- Extra: How much pineapple or lemon juice is necessary to make milk curdle? To find out you could repeat this activity, but this time change the amount of juice that you add to your milk. Is one drop enough or do you need 10? How many drops does it take to make the milk start to curdle?
- Extra: In this activity you tested one kind of milk. Do you think other milks such as fat-free and lactose-free milk or coconut and almond milk will give you the same or similar results? There is only one way to find out: test it!
- Extra: Do you want more cheesy results? Then use this activity to make some real cottage cheese. An example recipe is given below in the "More to explore" section.
Observations and results
Did you see some nice clump formation in your milk? Whereas regular milk looks smooth and white, it changes very fast when you add a teaspoon of lemon juice. It almost immediately gets thicker in consistency, and you see white clumps forming that stick to the cup wall when you swirl the milk slightly. The clumps, or curd, consist of casein proteins that are usually in solution where they form micelle structures. These structures are very fragile, and when you change the conditions of the solution, they can easily break up and form clumps of casein proteins. This can happen if you change the pH, or acidity, of the milk, which means making it sourer. Lemon juice is very acidic, and that is why you see the casein proteins clumping once you add it. Heating the lemon juice does not affect its acidity, which means when you added heated lemon juice to your milk, the exact same reaction should have occurred.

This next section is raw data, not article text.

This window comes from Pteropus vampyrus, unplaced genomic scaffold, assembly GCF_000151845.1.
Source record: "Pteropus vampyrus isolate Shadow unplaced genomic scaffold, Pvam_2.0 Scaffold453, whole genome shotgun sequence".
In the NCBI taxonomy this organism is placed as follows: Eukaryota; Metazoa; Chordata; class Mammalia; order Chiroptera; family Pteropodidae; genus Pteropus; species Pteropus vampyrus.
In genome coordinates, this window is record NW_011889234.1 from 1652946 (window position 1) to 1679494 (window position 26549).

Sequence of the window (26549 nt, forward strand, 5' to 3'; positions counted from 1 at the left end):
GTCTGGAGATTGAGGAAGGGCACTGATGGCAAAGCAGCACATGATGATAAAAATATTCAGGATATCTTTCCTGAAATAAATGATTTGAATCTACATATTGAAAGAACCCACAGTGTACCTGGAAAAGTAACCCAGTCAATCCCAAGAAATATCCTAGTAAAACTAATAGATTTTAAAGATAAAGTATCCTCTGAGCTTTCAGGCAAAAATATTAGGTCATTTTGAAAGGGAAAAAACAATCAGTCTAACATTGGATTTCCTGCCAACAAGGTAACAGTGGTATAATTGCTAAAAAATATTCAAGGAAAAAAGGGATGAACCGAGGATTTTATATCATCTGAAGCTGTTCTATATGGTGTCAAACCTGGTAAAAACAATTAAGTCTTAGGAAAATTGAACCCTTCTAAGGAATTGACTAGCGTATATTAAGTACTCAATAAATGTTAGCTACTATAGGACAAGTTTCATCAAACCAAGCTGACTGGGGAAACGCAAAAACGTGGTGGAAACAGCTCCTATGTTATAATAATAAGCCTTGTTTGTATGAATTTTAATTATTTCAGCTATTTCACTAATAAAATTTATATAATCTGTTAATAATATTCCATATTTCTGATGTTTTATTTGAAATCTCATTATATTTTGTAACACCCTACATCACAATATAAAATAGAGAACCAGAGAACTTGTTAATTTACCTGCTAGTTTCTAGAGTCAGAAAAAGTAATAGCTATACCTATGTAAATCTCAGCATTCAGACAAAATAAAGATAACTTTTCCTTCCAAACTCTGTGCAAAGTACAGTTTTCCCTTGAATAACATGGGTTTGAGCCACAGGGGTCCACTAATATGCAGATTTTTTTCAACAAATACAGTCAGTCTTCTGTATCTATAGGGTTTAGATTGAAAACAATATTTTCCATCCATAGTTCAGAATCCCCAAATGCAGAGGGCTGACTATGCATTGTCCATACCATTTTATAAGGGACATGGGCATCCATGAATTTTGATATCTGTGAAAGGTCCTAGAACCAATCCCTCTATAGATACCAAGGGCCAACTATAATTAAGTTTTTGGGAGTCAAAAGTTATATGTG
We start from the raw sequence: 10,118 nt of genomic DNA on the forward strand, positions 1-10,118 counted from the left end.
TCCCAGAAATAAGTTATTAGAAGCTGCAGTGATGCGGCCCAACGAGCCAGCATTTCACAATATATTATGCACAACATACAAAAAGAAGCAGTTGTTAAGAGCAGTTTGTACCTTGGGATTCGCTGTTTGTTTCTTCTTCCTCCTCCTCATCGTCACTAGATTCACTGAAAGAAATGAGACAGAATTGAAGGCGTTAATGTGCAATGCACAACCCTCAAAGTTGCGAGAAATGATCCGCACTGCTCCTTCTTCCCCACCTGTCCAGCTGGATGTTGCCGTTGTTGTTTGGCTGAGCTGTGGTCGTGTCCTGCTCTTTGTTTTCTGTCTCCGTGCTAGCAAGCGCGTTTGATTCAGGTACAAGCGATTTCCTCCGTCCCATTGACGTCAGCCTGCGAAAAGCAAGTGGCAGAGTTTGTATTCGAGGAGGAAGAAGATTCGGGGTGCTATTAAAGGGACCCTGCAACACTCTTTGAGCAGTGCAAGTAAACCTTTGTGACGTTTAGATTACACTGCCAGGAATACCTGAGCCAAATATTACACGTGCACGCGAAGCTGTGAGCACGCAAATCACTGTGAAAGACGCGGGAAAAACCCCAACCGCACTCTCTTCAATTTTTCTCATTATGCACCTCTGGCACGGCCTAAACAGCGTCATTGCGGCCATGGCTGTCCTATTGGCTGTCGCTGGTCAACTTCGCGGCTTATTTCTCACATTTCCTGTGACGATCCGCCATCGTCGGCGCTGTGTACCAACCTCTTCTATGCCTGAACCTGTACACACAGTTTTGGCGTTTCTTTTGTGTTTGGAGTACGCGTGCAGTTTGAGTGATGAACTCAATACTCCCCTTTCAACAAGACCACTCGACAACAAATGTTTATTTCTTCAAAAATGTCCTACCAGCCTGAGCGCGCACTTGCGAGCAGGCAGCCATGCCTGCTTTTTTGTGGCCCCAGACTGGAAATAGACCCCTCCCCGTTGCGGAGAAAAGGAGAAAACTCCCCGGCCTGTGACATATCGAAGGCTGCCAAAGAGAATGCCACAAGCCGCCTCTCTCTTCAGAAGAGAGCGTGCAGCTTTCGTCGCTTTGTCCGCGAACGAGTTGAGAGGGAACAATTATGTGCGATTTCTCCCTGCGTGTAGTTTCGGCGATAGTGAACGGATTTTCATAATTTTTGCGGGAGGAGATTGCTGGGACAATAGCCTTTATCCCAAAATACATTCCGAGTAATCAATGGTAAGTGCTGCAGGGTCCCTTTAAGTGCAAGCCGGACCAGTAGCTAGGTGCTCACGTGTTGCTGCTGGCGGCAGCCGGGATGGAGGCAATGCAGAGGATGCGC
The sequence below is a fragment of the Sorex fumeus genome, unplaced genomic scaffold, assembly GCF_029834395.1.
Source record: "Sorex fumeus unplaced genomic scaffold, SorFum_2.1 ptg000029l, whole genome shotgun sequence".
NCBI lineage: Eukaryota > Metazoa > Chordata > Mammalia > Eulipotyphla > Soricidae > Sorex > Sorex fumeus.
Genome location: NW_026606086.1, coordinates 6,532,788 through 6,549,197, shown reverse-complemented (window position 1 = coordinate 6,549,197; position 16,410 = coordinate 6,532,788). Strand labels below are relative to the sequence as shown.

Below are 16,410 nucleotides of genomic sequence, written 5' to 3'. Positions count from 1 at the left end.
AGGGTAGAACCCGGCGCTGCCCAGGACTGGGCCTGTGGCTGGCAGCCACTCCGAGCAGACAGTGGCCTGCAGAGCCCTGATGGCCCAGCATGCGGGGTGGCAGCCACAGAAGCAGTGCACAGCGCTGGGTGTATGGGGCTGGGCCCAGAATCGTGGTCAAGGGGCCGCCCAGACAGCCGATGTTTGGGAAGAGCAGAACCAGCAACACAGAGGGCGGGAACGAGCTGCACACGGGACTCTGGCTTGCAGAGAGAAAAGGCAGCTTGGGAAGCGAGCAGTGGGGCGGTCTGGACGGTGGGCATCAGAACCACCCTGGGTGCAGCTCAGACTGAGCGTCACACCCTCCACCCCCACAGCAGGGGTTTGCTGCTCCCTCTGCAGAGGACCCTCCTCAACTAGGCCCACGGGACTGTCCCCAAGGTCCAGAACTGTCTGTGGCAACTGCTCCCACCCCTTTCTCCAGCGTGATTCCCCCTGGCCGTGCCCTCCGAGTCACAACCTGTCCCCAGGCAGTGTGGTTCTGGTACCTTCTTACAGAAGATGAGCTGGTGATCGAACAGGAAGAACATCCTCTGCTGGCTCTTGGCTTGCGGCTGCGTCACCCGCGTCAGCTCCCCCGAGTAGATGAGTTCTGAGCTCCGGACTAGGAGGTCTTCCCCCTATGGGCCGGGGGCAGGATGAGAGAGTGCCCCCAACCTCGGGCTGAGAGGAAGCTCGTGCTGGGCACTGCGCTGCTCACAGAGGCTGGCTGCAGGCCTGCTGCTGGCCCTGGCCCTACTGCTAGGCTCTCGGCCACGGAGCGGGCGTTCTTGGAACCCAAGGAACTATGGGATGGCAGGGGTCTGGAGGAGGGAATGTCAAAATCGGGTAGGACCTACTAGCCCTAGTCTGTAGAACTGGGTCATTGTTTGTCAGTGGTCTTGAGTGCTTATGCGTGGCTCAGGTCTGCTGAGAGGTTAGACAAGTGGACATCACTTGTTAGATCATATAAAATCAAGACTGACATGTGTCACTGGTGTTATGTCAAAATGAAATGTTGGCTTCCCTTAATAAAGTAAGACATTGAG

Pineapple juice, on the other hand, is not acidic enough to break the micelle structure of the casein proteins. Your milk still clumps when you add it, however. This time, it is not the acidity but special enzymes within the pineapple that make the milk curdle. The pineapple contains an enzyme extract called bromelain, which contains a protease enzyme that chops up the casein proteins, destroying their micelle structure. You might have noticed the curdling did not happen as quickly with pineapple juice as with lemon juice—the enzymes need some time to activate—but within five minutes the milk should have looked very clumpy. Many enzymes are deactivated when heated. When you put the pineapple juice in the microwave, the enzymes will not work anymore. This is why no milk curdling occurs when you added the heated pineapple juice.
Filtering out the curd through a cheesecloth results in a whitish-yellow solution called whey, which consists of about 94 percent water and four to five percent lactose and whey proteins. The solid part, the curd, looks like cottage cheese—and it actually is! If you want to make it really tasty, look at the recipe below given in the "More to explore" section.
Pour all your solutions including the curdled milk into the sink. You can discard/recycle your cups or wash them with soapy water if you want to reuse them. Wipe down your work area with a wet paper towel.
More to explore
Milk Chemistry, from the Cheese Science Toolkit
Sculpted Science: Turn Milk into Plastic!, from Scientific American
Cottage Cheese Recipe, from The Weekend Artisan
Making Milk Curdle with Pineapple Enzymes, from Science Buddies
Science Activities for All Ages!, from Science Buddies
This activity brought to you in partnership with Science Buddies